A developer wanted to raze a 99-year-old Grove cottage. Then came a shocking ruling.

In lushly verdant Coconut Grove, where a wave of ungainly residential redevelopment has mowed down trees and homes by the score, at least one house — late local legend Charlie Cinnamon’s century-old cottage — is still standing, at least for now. To nearly everyone’s surprise, the tiny wooden house has survived the first attempt at demolition by a developer.

In a rare and unexpected move, Miami’s zoning board blocked demolition of Cinnamon’s 1919 cottage, which sits at the edge of an expansive tree-covered property where a developer hopes to build a large house.

It’s unclear whether the board’s decision will survive an almost-certain appeal by the developer, Andrew Raskin. But Thursday night’s 5-3 vote has heartened Grove residents fighting back against what they contend is the city’s failure to enforce zoning rules amid an onslaught by developers that’s stripping the village’s residential neighborhoods, Miami’s oldest, of their historic look and feel.

The zoning board decision came after Ronald Cohen, who lives across Palmetto Avenue from the Cinnamon house, appealed a city zoning official’s OK of the demolition. Though the cottage is not designated as historic and demolition applications are routinely approved, the board majority agreed with Cohen and his attorney, Tucker Gibbs, that allowing its destruction would violate special zoning rules designed to protect the Grove’s tree canopy and historic character.

Activists who have been fighting construction of large, lot-filling new houses in the Grove, most in a contemporary style that some dismiss as “white boxes,” contend that city planning and zoning officials have disregarded those rules in granting approvals for the new homes.

That line of argument seemed to win over a majority of zoning board members after prolonged debate.

Gibbs told board members, citing the “neighborhood conservation district” language, that those rules are meant to both protect and enhance the Grove’s ambience. He argued that means protecting its homes as well, even if not specifically designated as historic, unless doing so would make it difficult for a property owner to build.

“What the city is doing is just saying a demolition permit is allowed, and it’s no different from anything else in the city of Miami. But you have to enforce the intent of the NCD,” Gibb said after the hearing. “If you’re demolishing to have a clean slate and build a huge house, what’s the point? It’s supposed to fit with the existing as-built fabric of the community. The city is ignoring the intent of the NCD.”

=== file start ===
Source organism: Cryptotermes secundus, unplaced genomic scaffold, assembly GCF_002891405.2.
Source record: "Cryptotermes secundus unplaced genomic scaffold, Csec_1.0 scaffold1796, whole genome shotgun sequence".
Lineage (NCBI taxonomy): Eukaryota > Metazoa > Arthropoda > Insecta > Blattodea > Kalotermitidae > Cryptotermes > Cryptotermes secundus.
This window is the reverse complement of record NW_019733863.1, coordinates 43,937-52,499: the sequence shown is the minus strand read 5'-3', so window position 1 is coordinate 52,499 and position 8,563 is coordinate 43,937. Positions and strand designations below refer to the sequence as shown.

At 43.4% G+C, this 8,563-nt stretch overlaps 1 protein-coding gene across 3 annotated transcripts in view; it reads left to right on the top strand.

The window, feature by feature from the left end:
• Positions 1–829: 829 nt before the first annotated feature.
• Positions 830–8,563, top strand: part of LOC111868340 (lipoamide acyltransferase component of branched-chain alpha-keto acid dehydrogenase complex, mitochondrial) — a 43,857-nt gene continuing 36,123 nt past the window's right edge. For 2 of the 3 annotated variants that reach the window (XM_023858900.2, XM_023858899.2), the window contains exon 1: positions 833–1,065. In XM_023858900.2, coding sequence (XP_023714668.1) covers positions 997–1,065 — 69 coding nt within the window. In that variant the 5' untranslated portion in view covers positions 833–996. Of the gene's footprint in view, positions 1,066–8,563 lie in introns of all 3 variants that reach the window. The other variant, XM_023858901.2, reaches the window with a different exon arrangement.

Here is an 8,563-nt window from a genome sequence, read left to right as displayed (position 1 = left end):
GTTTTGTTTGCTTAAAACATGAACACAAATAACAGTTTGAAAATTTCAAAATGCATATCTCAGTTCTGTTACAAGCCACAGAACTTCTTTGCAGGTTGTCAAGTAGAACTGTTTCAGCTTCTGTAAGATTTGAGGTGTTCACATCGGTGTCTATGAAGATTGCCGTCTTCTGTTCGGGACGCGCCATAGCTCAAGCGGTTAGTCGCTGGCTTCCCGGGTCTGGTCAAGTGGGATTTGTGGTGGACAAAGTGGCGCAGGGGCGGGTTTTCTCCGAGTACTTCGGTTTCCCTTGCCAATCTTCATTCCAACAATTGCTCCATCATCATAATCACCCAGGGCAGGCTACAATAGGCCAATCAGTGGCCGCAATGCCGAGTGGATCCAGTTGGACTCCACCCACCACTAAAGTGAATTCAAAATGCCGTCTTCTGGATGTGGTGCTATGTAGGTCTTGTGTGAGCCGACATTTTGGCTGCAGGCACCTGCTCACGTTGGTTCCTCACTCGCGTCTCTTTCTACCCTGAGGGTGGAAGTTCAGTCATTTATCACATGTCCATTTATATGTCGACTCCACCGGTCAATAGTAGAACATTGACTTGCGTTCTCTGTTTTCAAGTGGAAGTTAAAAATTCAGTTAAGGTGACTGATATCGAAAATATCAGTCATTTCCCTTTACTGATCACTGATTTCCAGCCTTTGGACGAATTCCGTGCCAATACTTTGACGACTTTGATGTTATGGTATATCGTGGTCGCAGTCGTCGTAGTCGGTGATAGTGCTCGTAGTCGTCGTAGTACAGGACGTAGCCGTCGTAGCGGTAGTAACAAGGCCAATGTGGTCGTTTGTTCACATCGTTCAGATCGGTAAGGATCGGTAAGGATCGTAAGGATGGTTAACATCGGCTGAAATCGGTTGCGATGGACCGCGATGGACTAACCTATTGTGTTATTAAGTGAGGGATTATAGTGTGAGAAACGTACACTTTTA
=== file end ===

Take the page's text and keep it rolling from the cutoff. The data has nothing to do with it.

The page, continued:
In the case of the Cinnamon property, Gibbs said, the cottage occupies less than 1,000 square feet on a 14,000 square-foot lot, meaning Raskin could still build a massive home without disturbing the tiny house.

Raskin’s attorney, Ben Fernandez, did not respond to a message requesting comment. An appeal would go to Miami-Dade circuit court.

That the cottage was Cinnamon’s longtime home makes it especially worth saving, Gibbs and neighbors argued. Though an apparently cursory review by the city’s preservation officer raised no objections to demolition, some say the home may merit designation given its age, the fact that it typified early Grove homes, and its association with Cinnamon. The founding of Coconut Grove in the 1870s predates the incorporation of the city of Miami, which eventually absorbed the former village, by more than 20 years.

Cinnamon, who died in his home in November 2016 at age 94, was a prominent theatrical publicist long associated with the historic Coconut Grove Playhouse and a leading Grove figure. He was best known as the founder of the Coconut Grove Arts Festival, one of the city’s premier events.

Neighbors have been trying to turn a portion of Cinnamon’s old homestead that’s actually a broad, wooded public swale into a park in his memory. The swale, which Grove activist Glenn Terry has nicknamed “Charlie’s Woods,” is one of four corners at the intersection of Palmetto and Plaza Street donated to the city a century ago for a park that was never built.

Terry and other residents have begun holding picnics and holiday celebrations on the corner and have asked the city to formally declare the space a park.